A March 1903 view of the progress on constructing the new city hall with the almost completed fire station in the rear. The first floor stone walls were of Tennessee sandstone. Photo by: Courtesy photo
January 25, 2020 10:01:20 PM
Last week Carol Brown took her fourth grade class from New Hope Elementary School on a walking tour of downtown Columbus to discover the history found in the buildings there. They had some questions about City Hall's history and the old bell that is displayed in front of the building. The story of the present city hall opens a window to some significant changes occurring in Columbus during 1903.
By the beginning of 1902, the discussion in Columbus over the need for a new city hall had changed from "do we build one?" to "when?". There were other infrastructure needs the city had and the discussion centered on the priority to be given to each. In order for the city to have free home mail delivery, the Post Office Department required Columbus and other towns to have sidewalks and streetlights. By 1902 those two projects were already underway.
In 1902, the city council's discussion centered on building not only a new city hall, fire department and a new school for black children, but also the need to make major improvements to the city's sewer system. It was decided to issue bonds in the amount of $50,000 and undertake all the projects. There was also a need for a new post office building as for 40 years the post office had been in the Gilmer Hotel.
Architect R.H. Hunt of Chattanooga was selected to design the new city hall, and in July 1902 he submitted plans for that building, for a "fire hall" behind it and for a "new Negro school house which is to be erected in the northern part of the city at a spot near the old fairgrounds." The old fairgrounds had been the site of a Confederate military hospital that after the war ended became the first Union Academy. The wood frame brick veneered school building was the new Union Academy.
Hunt's plan that was accepted for city hall was "for a building, the first story of which is constructed entirely of stone and the second of brick." The stone was Tennessee sandstone and the brick used was steel gray with yellow buff trim St Louis pressed brick. The construction contract was awarded to W.T. Christopher on Dec. 4, 1902, for $13,345. The "fire hall" was to be of brick and built at a cost of $3,185.
Construction of the new city hall began in the first week of January 1903 with the razing of the old city hall, which had been Columbus' second. When I found the original newspaper account of clearing of the city hall lot, I got a surprise. A devastating fire in September 1854 burned two city blocks downtown, and among the destroyed buildings was Columbus' first city hall. Columbus histories reflect that at the city's request, architect and contractor William O'Neal prepared a draft plan for a new city hall in June of 1856. The new structure was on the site of the present city hall.
That second city hall apparently was not so new when it became city hall 1856. The Jan. 6, 1903 newspaper account said: "The old building which has stood at the corner of Main and Sixth Streets for so many years past, and was used first as a private residence then as a bank and finally as a city hall, will soon be but a memory. Its demolition began last week."
It appears that William O'Neal's plan in 1856 was not for constructing a new building but renovating and remodeling an existing one.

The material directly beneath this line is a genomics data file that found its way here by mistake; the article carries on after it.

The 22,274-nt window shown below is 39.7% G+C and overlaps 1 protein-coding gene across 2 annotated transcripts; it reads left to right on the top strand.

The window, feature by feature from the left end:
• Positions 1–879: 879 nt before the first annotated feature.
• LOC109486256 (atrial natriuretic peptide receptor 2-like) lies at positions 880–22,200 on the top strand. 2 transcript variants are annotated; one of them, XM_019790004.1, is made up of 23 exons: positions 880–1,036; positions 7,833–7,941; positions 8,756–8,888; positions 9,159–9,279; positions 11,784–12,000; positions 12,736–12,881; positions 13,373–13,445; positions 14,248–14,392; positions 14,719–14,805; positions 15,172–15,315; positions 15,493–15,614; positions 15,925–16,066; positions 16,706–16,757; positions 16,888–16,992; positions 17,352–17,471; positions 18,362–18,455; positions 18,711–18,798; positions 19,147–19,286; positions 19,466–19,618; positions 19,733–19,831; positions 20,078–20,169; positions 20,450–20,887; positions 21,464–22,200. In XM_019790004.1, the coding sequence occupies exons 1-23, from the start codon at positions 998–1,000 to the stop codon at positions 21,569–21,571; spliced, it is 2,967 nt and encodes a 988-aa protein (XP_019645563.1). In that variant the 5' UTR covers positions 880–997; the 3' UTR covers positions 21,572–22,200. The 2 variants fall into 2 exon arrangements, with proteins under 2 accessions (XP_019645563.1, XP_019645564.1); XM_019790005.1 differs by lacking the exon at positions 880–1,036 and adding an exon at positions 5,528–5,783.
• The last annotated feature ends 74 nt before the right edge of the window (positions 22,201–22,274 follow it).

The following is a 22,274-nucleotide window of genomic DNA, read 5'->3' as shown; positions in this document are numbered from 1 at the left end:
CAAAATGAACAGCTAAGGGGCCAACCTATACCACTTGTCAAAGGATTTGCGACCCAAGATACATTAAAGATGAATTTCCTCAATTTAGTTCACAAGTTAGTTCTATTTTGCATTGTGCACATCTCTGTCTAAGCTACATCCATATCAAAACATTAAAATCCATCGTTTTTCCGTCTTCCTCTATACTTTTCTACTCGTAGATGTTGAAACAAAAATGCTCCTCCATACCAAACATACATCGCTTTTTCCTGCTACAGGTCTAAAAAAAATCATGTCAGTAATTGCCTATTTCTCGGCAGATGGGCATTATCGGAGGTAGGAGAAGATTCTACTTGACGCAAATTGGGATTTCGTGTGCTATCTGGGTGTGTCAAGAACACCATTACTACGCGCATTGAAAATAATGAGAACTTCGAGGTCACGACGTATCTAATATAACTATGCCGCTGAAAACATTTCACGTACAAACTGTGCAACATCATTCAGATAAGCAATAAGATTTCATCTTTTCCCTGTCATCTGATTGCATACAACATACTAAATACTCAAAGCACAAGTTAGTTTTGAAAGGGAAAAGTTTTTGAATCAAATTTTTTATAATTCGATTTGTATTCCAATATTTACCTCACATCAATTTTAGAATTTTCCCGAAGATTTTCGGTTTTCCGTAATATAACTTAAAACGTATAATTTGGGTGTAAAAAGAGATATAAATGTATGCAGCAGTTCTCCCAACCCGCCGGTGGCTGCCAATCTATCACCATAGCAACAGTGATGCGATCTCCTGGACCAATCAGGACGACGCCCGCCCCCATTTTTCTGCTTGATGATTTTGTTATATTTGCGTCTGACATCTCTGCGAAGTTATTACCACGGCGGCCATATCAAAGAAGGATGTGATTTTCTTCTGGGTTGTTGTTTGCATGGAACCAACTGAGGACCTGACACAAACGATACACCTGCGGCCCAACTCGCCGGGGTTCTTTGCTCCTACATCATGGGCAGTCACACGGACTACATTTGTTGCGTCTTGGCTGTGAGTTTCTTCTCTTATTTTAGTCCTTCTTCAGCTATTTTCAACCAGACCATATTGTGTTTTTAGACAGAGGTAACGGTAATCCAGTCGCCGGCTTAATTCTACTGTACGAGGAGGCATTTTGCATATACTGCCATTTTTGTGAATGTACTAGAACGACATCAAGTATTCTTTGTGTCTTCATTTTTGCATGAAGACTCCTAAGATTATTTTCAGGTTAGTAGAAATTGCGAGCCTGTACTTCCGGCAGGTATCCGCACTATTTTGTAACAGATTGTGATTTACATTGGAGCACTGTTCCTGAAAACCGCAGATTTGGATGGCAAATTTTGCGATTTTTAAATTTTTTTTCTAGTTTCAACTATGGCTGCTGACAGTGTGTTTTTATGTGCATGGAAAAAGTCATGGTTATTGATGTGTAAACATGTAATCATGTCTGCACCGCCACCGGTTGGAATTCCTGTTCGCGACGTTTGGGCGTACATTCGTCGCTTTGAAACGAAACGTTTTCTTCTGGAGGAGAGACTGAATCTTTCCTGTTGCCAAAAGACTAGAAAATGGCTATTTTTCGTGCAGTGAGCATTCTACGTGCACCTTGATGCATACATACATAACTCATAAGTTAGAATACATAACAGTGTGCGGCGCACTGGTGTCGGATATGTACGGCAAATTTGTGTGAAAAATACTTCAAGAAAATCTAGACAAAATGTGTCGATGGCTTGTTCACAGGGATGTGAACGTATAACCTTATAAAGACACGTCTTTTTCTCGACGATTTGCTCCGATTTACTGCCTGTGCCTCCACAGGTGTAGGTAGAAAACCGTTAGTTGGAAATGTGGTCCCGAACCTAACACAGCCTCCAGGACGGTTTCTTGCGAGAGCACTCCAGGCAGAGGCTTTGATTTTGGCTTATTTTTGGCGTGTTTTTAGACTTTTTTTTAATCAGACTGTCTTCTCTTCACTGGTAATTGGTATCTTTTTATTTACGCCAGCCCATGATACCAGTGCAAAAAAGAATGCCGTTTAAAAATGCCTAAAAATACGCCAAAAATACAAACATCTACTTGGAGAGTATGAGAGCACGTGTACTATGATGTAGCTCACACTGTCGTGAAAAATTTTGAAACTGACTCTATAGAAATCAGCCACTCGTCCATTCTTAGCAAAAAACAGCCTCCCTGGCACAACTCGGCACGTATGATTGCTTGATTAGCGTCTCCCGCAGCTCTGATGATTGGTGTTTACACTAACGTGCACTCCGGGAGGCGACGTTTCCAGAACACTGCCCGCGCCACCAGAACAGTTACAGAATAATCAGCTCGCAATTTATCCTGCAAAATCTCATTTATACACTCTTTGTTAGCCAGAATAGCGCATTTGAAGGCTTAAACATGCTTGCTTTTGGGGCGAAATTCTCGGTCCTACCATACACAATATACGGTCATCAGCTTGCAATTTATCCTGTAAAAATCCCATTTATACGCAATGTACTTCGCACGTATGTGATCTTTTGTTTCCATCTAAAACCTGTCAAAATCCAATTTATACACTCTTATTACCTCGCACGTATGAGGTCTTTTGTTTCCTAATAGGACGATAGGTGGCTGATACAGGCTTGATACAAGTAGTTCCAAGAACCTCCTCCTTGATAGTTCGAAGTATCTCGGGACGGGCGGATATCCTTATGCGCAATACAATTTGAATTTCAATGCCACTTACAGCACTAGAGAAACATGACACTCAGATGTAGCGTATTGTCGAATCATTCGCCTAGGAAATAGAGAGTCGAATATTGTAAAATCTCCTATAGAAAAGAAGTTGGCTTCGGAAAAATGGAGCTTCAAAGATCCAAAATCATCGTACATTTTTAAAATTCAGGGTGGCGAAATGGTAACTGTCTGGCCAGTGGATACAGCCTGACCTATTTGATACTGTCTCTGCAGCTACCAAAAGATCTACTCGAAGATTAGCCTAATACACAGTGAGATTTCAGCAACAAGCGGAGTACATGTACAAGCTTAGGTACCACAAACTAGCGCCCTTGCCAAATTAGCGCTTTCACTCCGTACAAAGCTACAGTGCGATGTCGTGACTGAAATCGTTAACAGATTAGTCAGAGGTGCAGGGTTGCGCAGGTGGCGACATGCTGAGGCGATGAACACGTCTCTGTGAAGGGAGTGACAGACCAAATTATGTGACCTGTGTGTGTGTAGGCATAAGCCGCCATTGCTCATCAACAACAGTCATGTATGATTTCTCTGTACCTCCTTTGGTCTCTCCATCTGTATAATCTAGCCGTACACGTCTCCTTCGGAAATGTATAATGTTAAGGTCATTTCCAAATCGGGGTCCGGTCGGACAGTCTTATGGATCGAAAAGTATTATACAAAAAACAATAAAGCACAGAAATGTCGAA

The July 28, 1903 Columbus Commercial announced the new city hall had been completed with attractive flowerpots on each side of the main entrance. However, city offices had not moved in, as their furniture had not arrived. Other occupants of the building had moved in. The post office took up the east half of the first floor. It moved there from the Gilmer Hotel building. The public library and the armory of the Columbus Riflemen were also located in the new building. (The Columbus Riflemen were a local military unit organized in 1837. In October 1916 they were deployed to the Mexican border in response to Pancho Villa's attack on Columbus, New Mexico. There they became Co. I of the 1st Miss Regiment, Mississippi National Guard.)
The new "fire hall," also designed by Hunt, was constructed behind the city hall (where it is now as a residential building) and was completed on May 1, 1903, about three months before city hall. There was a tower on it where the alarm (fire) bell was mounted. The bell in front of city hall was the city's alarm bell. However, that bell is dated 1907 indicating it was a new one replacing the old bell in use when the building was completed.
The bell was the way in which an alarm was sounded announcing there was a fire in the city. When a fire was discovered the bell was rung wildly to sound the alarm. It then was paused in its ringing before tolling the number representing the city ward in which the fire was located. When the fire was extinguished and danger past the bell would toll 12 times. The bell would toll so loud that it would be heard across the town.
In March 1903, the numbering of streets and giving numbers to houses was underway. This along with the then ongoing installation of streetlights and the construction of sidewalks were a requirement by the post office to have free mail delivery to homes in the city. It's interesting the story of the building of Columbus' city hall is also the story of major changes taking place in the town. The window into our history that can be opened by a fourth grade field trip is amazing.
I was helped with this column by Carolyn Kaye, Gary Lancaster and research done by the late Sam Kaye.
Rufus Ward is a Columbus native a local historian. E-mail your questions about local history to Rufus at [email protected]
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